After four years in the world of professional basketball, Tar Heel basketball icon Joel Berry has decided to call it a career as a basketball player, according to an interview with George at the Ceiling Is The Roof podcast. “It has been on my mind for a while, I’ve decided to step away and pursue other opportunities outside of basketball. Huge decision, but so happy with it. I feel great! I know I’ll miss it, but I’m ready for what’s next,” he said.
Berry, as an undersized lead guard without the requisite athleticism or handles for his size, found it difficult to stick in the NBA, bouncing around the Lakers’ and Hornets’ G-League affiliates for most of his professional career in the United States. He didn’t get much time to adjust to playing against professionals before being injured in his first season with the South Bay Lakers, and averaged 11 points per game on 39/29/80 shooting splits, a far cry from the Joel Berry UNC fans had grown to love in Chapel Hill. In his next season, with the Greensboro Swarm, he shot a little better, averaging 8 points per game on 43/33/70 averages. He did explode once for 44 points on 17/29 (8/15 from three), showing his ability, but didn’t quite put things together before the season was interrupted due to the COVID-19 pandemic. Last season, Berry decided to try his luck internationally and signed with Beşiktaş Icrypex of the Turkish Basketball Super League. He had a respectable season, playing the 4th-most minutes on the team and scoring the 4th-most points with 10.1 per game on 47/37/86 splits, much closer to his scoring acumen college. Incidentally, Berry was sharing the floor with 2021 NBA first-round draft pick Alperen Sengun, who he’s praised quite a bit in the lead-up and fallout from the draft.
Berry’s Tar Heel career needs no lead-up from me, but it deserves one nonetheless. Berry came to Chapel Hill as part of the vaunted 2014 class that included him, Theo Pinson, and Justin Jackson. Of the three, Berry probably made the least impact as a freshman, as Jackson started instantly and Pinson’s glue-guy traits and infectious personality immediately stamped their identities on the team while Berry played backup minutes to Marcus Paige and took some time to find comfort with Roy Williams’ system. He’s been outspoken about the fact that his freshman season made him want to quit playing basketball at times, and finished the season scoring just 4.2 points per game. He was already showing signs of being the marksman he would become, though, shooting 35% from behind the line and 76% from the free throw line.
He exploded onto the scene as a sophomore, starting at point guard and moving a senior Paige off the ball. He gained fans and won games thanks to his continued evolution as a shooter as well as his toughness and willingness to take the ball to the basket regardless of what was in front of him, drawing a lot of fouls and tiring a lot of defenders. He finished the season averaging 12.8 points per game and shooting 49.5% from the field and 38% from distance, as well as 3.8 assists per game and 1.5 steals, on a team that made it all the way to the NCAA Championship game, where he scored 20 points in a heartbreaking loss. After Paige’s graduation, a junior Berry was fully the team’s leader, and basically did more of the same things that had made him a star as a sophomore. He averaged 14.7 points and 3.6 assists per game, shot 48% from the field and 38% from 3 on nearly two extra shots per game, and made a name for himself as a closer thanks to clutch performances in several close wins, up to and including all the way through the NCAA Tournament, where he earned Final Four Most Outstanding Player honors as the Heels won a championship.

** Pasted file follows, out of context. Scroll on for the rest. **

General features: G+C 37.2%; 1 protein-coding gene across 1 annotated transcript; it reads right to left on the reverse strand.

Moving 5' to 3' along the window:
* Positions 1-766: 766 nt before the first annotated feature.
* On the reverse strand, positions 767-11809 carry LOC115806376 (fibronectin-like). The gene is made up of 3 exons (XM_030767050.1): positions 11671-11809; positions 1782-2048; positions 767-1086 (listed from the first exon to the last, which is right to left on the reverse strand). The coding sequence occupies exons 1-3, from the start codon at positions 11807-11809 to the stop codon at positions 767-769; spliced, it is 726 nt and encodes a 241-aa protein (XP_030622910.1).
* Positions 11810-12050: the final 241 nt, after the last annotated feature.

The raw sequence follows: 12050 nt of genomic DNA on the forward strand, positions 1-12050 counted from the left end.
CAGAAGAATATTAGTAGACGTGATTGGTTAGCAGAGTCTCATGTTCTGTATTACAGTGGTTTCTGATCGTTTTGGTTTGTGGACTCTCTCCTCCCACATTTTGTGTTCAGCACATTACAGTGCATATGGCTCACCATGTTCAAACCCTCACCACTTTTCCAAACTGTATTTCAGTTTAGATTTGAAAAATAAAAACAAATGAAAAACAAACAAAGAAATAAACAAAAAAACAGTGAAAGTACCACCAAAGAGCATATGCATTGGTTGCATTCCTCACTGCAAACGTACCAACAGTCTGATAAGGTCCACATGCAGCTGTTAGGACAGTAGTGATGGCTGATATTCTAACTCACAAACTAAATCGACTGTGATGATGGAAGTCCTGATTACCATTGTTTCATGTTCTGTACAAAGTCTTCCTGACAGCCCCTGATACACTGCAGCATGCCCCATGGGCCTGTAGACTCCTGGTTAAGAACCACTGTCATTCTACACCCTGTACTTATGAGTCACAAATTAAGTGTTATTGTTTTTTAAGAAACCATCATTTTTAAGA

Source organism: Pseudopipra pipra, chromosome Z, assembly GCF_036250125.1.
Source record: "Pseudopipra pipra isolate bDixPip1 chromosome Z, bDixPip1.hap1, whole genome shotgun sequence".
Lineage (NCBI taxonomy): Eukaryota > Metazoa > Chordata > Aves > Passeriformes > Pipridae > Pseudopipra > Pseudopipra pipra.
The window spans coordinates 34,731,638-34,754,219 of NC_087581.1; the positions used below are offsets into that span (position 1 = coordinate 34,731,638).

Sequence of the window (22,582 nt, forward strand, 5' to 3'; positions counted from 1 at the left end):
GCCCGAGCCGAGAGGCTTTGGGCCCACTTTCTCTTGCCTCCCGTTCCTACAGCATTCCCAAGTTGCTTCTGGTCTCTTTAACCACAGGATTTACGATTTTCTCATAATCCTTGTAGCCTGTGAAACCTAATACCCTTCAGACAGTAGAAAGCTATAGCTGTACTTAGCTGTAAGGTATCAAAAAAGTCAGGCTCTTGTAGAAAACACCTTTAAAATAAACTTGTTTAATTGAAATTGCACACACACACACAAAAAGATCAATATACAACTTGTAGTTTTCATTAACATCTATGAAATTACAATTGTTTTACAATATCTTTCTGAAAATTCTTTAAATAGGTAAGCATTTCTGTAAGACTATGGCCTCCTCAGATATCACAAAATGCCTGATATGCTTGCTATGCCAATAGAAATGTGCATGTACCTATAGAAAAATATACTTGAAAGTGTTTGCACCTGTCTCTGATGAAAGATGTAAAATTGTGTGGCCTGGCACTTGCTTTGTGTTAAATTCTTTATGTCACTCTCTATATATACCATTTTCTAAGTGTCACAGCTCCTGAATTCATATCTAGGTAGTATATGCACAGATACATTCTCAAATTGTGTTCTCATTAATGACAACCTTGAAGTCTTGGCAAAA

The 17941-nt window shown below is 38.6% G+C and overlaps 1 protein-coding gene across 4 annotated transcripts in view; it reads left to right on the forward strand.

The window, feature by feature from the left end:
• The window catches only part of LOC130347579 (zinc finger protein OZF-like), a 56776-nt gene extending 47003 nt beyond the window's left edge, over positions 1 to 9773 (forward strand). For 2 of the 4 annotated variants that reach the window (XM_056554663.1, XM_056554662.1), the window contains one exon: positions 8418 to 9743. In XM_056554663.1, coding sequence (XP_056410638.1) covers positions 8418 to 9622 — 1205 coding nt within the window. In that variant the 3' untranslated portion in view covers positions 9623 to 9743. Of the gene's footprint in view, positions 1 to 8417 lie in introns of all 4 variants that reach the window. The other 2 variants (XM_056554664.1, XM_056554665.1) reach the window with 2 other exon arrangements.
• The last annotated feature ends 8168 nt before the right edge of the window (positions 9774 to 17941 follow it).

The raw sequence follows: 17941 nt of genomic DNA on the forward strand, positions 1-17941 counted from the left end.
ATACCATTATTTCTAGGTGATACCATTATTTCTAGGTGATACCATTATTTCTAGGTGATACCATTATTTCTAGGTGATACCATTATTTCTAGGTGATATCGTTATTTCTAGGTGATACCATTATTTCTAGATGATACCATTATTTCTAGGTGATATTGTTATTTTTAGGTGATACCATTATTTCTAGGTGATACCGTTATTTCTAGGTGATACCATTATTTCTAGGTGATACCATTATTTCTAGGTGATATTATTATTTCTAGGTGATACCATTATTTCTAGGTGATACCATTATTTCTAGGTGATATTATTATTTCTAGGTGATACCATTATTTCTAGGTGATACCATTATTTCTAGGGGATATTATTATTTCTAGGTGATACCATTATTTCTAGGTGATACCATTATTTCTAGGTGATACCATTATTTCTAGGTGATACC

As a senior, expectations were high for Berry. He’d already been the leader of the team, but now he was also going to be expected to take on the primary scoring load and be the team’s best player (his sophomore year it was Brice Johnson, his junior year it was Jackson, who left for the NBA). Somewhat predictably, while his scoring load increased just as a function of opportunity, his efficiency struggled under this increased burden. He scored a career-high 17.1 points per game but lost ground in all his shooting splits thanks to feeling a need to create more offense for himself, hitting 45.1% of his field goal attempts (lowest since his freshman year) and a career-low 34.4% of his three-point attempts on his highest volume yet, nearly 7 attempts per game. He did hit nearly 90% of his free throws, a career-high, and hit 93 three-pointers to pace the Heels’ scoring. The team lost in the second round of the NCAA Tournament to Texas A&M, but Berry finished the season as a third-team All-American according to the NABC. His jersey would be hung in the rafters of the Dean Smith Center thanks to his Final Four MOP honors, and as a champion, his legacy as a Tar Heel was cemented.
It’s unclear what’s next for Berry — he told the Ceiling is The Roof podcast that Tar Heel fans “might see [him] back on TV soon,” and that he’s planning on being more involved with the current UNC program. He’s also expecting a daughter this fall with his wife Kelsey, who he met and proposed to at UNC. Maybe he’ll get into GoHeels broadcasting or something along those lines; he’s got the presence and knowledge for it. Whatever he does, we congratulate him on an excellent career as a basketball player and hope the best for whatever he does in the future.